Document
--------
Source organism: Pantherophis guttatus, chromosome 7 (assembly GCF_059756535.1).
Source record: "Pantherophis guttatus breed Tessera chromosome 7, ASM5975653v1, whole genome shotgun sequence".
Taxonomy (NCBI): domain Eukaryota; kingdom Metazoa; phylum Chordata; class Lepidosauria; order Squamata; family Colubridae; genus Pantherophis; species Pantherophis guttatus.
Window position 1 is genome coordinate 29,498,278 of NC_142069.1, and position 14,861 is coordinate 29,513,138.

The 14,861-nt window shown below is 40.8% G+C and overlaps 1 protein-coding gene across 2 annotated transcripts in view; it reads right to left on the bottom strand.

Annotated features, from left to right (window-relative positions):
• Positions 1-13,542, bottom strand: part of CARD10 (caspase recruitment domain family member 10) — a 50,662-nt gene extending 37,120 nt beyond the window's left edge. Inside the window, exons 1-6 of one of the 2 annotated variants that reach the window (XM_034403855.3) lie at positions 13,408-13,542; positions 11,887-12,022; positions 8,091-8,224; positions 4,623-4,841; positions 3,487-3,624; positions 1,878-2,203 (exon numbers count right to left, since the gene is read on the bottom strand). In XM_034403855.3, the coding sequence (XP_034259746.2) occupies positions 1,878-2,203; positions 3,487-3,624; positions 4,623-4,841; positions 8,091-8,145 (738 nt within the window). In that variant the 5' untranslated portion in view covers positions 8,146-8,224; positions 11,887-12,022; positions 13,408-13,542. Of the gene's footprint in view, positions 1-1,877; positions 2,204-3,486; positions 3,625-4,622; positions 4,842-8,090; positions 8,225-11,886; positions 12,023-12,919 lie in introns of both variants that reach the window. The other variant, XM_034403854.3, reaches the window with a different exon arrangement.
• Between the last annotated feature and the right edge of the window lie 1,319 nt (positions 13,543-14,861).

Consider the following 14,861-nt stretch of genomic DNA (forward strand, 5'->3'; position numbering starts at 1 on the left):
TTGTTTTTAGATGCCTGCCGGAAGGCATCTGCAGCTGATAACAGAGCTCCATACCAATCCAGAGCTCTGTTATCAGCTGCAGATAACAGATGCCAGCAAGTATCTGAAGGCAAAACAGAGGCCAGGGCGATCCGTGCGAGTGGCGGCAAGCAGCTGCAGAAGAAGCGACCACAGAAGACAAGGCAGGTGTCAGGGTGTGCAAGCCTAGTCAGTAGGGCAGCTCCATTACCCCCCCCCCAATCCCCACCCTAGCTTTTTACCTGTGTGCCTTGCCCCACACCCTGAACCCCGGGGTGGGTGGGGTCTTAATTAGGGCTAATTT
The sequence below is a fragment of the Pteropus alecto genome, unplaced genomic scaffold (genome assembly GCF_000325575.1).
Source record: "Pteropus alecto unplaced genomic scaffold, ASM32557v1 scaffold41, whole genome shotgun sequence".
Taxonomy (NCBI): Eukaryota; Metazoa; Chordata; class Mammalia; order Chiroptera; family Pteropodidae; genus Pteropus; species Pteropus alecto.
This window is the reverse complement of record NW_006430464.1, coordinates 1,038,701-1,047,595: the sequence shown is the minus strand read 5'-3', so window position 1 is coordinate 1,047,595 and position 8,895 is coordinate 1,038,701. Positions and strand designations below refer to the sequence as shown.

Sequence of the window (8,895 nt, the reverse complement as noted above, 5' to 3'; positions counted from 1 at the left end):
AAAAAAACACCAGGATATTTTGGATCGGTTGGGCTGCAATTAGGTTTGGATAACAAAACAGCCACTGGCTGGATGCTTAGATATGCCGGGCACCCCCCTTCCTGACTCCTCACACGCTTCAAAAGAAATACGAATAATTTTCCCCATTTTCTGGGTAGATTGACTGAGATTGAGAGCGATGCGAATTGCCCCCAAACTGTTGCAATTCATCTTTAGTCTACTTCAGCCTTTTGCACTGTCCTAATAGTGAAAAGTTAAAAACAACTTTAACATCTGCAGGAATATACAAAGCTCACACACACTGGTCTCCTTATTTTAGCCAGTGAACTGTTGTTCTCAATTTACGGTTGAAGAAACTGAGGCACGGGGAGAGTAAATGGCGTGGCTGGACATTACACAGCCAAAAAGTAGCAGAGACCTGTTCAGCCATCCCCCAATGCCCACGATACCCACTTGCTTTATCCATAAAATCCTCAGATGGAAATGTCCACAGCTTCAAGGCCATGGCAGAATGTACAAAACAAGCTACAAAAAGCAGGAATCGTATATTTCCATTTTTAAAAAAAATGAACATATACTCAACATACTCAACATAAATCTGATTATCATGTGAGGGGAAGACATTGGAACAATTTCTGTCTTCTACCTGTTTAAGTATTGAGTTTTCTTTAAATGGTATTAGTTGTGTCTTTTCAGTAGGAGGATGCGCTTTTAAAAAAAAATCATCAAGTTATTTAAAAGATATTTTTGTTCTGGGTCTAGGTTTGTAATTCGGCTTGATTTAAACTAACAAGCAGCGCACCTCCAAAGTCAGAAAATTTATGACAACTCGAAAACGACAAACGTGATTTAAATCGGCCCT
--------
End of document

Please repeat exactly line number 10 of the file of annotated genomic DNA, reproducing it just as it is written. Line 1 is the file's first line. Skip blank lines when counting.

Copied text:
TTGTTTTTAGATGCCTGCCGGAAGGCATCTGCAGCTGATAACAGAGCTCCATACCAATCCAGAGCTCTGTTATCAGCTGCAGATAACAGATGCCAGCAAGTATCTGAAGGCAAAACAGAGGCCAGGGCGATCCGTGCGAGTGGCGGCAAGCAGCTGCAGAAGAAGCGACCACAGAAGACAAGGCAGGTGTCAGGGTGTGCAAGCCTAGTCAGTAGGGCAGCTCCATTACCCCCCCCCCAATCCCCACCCTAGCTTTTTACCTGTGTGCCTTGCCCCACACCCTGAACCCCGGGGTGGGTGGGGTCTTAATTAGGGCTAATTT